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Observing the dark side of the moon.....

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posted on Jul, 27 2010 @ 01:19 AM
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Ladies/Gentlemen:

I have an idea to permanently observe the dark side of the moon, though I'm not sure of its scientific importance. But, I'm sure there are scientists out there that could think of a thousand uses for it. This idea is submitted in a little different format.

* Obama had discussed a new trip to the moon around the first of the year I believe. Then, without any reason I can remember, he just canceled the whole idea. I think he made that decision back in May or so. For some reason, I feel we will be returning to the moon again in the near future though. I do read a lot of people talking about going back anyway.

* My idea is simple. (This isn't rocket science, you know. Hmm, or is it? Well, part of it would be I guess.) Anyway, the first step would be to determine the position and angle a mirror would have to be placed that would reflect the other side of the moon back to earth.

* Then we determine how to take the best advantage of the mirror being there. Maybe we decide to build a remote controlled, multi-lensed mirror. Just whatever it takes to insure we cover as much area as possible. Many options here.

* Anyone questioning our capability of actually observing the mirror well enough to get full, 100% imagery back to earth? Good, didn't think so.....

* I could go on more on this but I don't think I'd be accomplishing much.


I do have a couple of questions I'm curious about though.
< Why haven't we already done something like the above idea?
< Telescopes already exist powerful enough they can find planets that probably don't exist anymore 'cause they're so far away. We shouldn't have to send actual rockets releasing payloads to the moon to get some pretty dam sharp pictures of our side of the moon, should we? (I mean by having that much telescope power.)

Anyway, we can always break out our old 8-tracks of "Pink Floyd's-The Dark Side of the Moon", and look at them if my mirror-idea never comes to fruition.

Peace and best regards,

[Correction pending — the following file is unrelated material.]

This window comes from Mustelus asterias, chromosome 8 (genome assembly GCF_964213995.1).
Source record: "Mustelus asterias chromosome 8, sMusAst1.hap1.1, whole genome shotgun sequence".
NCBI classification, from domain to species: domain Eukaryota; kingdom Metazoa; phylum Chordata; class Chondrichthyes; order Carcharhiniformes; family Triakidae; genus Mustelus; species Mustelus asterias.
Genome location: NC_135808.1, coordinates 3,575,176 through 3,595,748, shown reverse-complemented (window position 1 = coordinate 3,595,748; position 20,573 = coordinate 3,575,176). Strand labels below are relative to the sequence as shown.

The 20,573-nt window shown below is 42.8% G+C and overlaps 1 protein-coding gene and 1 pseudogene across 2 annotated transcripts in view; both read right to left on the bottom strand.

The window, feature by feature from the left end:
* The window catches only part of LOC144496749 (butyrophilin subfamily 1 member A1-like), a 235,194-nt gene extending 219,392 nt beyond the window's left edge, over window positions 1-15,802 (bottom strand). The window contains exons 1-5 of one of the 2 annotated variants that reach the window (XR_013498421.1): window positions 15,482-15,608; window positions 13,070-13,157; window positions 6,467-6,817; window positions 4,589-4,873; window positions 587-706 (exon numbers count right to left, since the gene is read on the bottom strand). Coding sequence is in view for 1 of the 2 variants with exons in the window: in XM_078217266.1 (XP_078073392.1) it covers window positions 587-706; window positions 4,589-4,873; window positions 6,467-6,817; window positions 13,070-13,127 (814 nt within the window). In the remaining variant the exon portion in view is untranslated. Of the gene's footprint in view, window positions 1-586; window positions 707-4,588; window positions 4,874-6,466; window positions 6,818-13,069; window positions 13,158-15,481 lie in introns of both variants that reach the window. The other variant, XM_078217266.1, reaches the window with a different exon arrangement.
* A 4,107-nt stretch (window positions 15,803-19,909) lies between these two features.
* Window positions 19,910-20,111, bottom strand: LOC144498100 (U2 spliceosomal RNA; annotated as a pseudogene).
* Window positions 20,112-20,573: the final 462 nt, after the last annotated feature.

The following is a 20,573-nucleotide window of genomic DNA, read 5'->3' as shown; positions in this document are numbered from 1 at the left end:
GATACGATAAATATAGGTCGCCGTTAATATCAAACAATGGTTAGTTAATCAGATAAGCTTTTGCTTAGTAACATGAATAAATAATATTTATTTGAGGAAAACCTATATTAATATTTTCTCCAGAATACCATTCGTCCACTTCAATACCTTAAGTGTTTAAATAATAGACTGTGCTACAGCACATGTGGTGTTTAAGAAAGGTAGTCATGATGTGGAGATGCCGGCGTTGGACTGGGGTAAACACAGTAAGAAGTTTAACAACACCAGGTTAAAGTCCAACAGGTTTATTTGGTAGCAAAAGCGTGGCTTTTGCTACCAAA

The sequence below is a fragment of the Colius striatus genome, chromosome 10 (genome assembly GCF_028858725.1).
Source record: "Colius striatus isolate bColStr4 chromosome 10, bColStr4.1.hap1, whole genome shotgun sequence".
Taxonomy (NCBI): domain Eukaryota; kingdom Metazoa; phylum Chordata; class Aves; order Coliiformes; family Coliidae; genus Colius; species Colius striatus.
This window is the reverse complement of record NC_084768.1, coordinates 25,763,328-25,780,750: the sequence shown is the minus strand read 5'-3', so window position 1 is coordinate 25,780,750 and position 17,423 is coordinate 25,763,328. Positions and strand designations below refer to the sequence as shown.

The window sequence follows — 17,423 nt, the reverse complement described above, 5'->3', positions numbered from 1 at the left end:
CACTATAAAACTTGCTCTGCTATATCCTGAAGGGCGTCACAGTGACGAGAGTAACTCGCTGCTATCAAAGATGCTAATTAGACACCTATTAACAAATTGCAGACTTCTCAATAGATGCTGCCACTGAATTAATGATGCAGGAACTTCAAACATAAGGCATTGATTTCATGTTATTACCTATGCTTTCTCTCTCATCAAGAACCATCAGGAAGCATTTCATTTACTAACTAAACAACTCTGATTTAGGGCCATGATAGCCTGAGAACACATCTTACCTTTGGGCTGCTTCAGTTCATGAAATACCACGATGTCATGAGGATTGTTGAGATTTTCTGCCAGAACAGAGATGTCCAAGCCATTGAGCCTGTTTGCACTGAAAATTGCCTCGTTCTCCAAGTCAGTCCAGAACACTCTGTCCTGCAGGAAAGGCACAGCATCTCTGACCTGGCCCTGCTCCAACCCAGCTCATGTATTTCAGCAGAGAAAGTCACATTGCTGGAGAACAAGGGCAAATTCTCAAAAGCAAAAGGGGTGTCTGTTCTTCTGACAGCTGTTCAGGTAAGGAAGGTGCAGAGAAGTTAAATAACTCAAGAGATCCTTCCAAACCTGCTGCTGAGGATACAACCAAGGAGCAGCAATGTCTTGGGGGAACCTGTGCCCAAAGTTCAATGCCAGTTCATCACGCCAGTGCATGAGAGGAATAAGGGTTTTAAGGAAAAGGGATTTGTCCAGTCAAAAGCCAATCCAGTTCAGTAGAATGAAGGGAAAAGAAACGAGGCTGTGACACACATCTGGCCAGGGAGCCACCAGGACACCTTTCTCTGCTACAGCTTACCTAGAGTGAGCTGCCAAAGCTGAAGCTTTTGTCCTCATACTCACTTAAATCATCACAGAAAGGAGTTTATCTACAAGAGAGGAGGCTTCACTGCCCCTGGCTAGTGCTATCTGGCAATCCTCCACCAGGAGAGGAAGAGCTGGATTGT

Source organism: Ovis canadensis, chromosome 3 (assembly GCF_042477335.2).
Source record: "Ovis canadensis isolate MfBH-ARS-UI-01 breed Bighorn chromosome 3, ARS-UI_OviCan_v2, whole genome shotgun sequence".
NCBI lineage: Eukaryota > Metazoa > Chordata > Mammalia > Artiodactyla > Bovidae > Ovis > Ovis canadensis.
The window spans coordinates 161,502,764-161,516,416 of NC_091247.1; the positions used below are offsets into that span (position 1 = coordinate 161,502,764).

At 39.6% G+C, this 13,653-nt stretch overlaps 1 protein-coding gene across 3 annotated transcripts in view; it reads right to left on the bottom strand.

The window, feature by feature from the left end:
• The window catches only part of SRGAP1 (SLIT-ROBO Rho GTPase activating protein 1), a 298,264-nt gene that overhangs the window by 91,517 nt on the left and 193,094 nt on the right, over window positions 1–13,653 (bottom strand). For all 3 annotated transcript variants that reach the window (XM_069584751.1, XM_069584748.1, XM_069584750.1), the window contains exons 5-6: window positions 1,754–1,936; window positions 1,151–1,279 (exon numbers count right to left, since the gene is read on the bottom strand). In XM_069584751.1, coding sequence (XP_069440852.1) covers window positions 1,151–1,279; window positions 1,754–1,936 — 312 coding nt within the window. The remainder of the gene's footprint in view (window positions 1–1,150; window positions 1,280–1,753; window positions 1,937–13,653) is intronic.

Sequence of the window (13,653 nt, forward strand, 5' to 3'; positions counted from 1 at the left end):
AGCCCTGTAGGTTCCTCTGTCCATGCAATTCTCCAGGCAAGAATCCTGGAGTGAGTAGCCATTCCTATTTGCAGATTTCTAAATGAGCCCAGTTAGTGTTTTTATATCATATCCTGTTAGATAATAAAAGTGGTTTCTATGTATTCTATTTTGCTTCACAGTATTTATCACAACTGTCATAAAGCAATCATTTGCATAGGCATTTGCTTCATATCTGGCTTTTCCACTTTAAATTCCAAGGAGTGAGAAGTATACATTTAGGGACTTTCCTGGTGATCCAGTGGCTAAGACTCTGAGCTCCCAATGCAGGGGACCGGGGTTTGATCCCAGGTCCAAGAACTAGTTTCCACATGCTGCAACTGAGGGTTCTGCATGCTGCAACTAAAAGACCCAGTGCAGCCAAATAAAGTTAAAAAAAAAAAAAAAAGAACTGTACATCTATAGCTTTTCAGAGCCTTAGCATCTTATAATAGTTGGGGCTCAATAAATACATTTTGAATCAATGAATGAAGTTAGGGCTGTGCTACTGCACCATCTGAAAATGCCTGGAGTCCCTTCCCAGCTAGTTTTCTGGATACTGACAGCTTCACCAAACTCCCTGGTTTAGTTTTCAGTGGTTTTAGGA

Chris.....uh, I mean CBS01




posted on Jul, 27 2010 @ 01:28 AM
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Our country is in a crazy debt that is why he cancelled the moon missions.... it was all to get the votes. Why would we spend millions on going back to the moon when we have more important things to spend money on.



posted on Jul, 27 2010 @ 01:35 AM
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reply to post by Reign02
 


Exactly why explore the moon when you can start wars with NK and Iran. The money needs to be put to good use. More and more military for more and more wars. Bring on the bloodshed.



posted on Jul, 27 2010 @ 01:40 AM
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reply to post by CBS01
 


Interesting... you do realise that there have been many missions to the moon that has mapped and photographed virtually the entire surface of the moon right?

LRO

SELENE

CHANDRAYAN

Etc, etc


jra

posted on Jul, 27 2010 @ 02:13 AM
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Originally posted by CBS01
I have an idea to permanently observe the dark side of the moon


Firstly, you should refer to it as the far side, not the dark side, since all sides of the Moon get Sun light at one point or another.

Secondly, as Chadwickus mentioned. Using a satellite would be the best way. Sending a giant mirror just wouldn't be practical or cost effective.



posted on Jul, 27 2010 @ 02:22 AM
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the moon is no longer of any use to us. pass the launch code, let's do away with this useless hunk of space crap.